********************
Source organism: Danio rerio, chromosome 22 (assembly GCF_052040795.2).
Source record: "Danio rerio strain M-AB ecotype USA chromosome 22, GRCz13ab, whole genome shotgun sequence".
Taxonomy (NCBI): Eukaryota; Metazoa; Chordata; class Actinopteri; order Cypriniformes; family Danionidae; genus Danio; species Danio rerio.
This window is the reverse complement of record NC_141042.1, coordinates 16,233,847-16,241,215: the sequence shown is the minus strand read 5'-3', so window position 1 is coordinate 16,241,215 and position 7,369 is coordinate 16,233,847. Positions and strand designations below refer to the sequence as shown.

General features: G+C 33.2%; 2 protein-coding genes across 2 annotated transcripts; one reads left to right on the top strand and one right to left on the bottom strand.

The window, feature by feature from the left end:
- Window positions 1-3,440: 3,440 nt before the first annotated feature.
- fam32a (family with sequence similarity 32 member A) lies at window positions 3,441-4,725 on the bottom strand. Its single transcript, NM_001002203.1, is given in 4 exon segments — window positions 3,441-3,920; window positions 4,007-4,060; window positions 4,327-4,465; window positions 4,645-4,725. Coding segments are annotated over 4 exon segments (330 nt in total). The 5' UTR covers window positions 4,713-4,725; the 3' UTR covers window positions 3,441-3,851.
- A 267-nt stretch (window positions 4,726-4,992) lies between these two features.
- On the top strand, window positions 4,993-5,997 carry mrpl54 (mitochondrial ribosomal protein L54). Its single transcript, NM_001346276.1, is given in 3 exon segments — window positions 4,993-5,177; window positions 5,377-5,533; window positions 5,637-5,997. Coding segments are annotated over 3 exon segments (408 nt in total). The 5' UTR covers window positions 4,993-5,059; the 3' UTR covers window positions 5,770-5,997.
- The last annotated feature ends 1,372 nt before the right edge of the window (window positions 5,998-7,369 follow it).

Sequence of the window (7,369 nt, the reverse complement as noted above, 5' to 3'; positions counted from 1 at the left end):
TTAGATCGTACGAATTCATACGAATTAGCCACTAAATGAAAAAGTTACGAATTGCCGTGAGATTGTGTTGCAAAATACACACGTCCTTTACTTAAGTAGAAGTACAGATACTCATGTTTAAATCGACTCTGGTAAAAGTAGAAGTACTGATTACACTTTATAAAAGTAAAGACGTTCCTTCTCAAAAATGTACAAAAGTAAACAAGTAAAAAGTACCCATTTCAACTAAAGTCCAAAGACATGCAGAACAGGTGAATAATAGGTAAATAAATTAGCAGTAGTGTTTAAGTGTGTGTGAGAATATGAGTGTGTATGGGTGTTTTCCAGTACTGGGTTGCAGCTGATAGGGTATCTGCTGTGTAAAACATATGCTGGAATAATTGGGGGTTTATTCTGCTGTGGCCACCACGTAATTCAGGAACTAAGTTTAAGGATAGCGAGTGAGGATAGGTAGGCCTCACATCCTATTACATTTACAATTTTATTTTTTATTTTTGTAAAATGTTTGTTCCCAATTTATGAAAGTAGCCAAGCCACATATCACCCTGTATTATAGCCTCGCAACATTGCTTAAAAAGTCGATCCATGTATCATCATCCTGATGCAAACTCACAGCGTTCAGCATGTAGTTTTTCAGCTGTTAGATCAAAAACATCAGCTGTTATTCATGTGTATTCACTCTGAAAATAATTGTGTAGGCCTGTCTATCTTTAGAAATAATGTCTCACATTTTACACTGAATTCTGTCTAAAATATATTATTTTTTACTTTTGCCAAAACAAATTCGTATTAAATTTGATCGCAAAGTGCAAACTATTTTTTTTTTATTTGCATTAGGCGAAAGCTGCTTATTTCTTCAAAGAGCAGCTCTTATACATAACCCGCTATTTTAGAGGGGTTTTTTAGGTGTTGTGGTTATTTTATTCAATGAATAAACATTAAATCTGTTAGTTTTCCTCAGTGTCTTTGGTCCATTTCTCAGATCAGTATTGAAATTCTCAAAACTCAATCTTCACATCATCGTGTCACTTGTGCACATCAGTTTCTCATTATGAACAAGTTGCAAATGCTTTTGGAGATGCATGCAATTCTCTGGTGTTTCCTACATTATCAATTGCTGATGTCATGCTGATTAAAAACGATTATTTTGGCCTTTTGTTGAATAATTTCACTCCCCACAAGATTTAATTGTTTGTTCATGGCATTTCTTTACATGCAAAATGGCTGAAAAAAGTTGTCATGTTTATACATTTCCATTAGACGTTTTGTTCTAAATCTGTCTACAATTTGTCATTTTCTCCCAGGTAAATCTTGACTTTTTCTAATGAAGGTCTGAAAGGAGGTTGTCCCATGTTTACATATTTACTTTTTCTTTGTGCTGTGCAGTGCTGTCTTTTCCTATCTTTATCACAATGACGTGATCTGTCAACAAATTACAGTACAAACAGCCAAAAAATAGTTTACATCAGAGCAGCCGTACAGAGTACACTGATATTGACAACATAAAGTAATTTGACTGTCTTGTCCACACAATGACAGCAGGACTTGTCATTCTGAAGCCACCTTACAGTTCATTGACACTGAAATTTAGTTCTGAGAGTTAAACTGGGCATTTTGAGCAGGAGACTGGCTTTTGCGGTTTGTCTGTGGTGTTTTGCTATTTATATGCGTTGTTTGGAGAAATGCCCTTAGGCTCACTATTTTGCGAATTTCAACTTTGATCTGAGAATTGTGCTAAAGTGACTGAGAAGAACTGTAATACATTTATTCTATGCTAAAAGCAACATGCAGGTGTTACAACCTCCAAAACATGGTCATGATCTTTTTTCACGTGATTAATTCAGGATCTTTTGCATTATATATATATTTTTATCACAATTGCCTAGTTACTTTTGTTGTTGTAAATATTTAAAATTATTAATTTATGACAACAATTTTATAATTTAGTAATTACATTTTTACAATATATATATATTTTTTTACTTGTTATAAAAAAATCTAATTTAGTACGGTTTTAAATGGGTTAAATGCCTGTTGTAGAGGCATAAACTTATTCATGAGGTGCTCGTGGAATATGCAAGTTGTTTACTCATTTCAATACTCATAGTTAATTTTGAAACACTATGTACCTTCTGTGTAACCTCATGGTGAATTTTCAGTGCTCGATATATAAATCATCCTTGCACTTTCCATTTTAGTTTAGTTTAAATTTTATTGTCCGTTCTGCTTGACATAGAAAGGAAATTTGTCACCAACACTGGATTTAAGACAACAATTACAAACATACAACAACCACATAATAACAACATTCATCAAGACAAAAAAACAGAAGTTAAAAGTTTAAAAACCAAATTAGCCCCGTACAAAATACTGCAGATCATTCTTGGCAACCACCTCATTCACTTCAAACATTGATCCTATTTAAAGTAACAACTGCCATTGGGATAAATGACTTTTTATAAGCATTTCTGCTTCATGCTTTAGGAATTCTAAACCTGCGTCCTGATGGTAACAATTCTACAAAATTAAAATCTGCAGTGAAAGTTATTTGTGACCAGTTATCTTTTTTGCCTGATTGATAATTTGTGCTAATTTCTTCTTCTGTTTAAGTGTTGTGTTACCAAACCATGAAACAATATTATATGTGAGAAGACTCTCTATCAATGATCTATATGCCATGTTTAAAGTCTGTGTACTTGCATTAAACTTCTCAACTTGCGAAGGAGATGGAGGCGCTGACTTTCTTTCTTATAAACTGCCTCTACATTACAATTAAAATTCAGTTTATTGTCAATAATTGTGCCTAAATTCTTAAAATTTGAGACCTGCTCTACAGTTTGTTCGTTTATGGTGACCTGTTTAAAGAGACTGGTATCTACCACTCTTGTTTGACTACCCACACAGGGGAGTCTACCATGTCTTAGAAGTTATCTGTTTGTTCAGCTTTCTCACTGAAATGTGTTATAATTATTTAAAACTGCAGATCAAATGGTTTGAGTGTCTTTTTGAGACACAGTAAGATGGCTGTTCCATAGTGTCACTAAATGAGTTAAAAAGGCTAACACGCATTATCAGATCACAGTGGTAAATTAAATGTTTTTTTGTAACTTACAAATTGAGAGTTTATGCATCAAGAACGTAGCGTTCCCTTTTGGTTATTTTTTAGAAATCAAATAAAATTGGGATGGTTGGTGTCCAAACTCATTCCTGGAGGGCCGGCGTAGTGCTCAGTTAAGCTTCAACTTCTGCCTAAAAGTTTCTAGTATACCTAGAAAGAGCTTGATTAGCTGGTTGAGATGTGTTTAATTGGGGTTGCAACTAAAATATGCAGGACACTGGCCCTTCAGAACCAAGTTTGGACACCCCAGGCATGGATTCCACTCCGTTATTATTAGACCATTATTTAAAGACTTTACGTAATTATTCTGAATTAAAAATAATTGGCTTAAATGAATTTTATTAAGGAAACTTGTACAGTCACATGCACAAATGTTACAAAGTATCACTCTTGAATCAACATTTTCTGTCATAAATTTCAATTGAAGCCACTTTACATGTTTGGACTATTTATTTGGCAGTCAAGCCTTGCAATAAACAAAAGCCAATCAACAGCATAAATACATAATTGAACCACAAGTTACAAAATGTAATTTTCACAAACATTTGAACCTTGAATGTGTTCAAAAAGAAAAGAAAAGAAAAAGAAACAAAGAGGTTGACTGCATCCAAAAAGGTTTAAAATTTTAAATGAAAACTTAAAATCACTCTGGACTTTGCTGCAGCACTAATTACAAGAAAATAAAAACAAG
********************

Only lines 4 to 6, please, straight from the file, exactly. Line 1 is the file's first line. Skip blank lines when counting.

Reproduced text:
This window is the reverse complement of record NC_141042.1, coordinates 16,233,847-16,241,215: the sequence shown is the minus strand read 5'-3', so window position 1 is coordinate 16,241,215 and position 7,369 is coordinate 16,233,847. Positions and strand designations below refer to the sequence as shown.

General features: G+C 33.2%; 2 protein-coding genes across 2 annotated transcripts; one reads left to right on the top strand and one right to left on the bottom strand.

The window, feature by feature from the left end: